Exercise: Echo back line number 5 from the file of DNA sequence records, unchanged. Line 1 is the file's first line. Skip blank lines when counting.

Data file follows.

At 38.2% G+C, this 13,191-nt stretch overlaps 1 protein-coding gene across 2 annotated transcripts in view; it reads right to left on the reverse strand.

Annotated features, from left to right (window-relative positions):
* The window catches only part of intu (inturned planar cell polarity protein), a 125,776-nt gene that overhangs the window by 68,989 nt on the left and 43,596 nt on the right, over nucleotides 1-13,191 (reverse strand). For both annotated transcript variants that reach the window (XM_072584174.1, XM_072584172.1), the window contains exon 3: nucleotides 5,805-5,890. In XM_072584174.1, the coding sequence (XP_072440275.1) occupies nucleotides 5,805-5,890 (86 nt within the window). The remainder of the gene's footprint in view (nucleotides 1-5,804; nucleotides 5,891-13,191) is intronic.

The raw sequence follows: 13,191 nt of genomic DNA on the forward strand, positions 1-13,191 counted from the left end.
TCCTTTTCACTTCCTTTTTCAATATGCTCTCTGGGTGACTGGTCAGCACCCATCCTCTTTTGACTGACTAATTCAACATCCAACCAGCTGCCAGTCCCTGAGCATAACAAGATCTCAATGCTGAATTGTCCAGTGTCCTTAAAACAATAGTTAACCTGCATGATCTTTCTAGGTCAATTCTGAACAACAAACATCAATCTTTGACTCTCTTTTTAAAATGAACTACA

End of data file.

TCCTTTTCACTTCCTTTTTCAATATGCTCTCTGGGTGACTGGTCAGCACCCATCCTCTTTTGACTGACTAATTCAACATCCAACCAGCTGCCAGTCCCTGAGCATAACAAGATCTCAATGCTGAATTGTCCAGTGTCCTTAAAACAATAGTTAACCTGCATGATCTTTCTAGGTCAATTCTGAACAACAAACATCAATCTTTGACTCTCTTTTTAAAATGAACTACA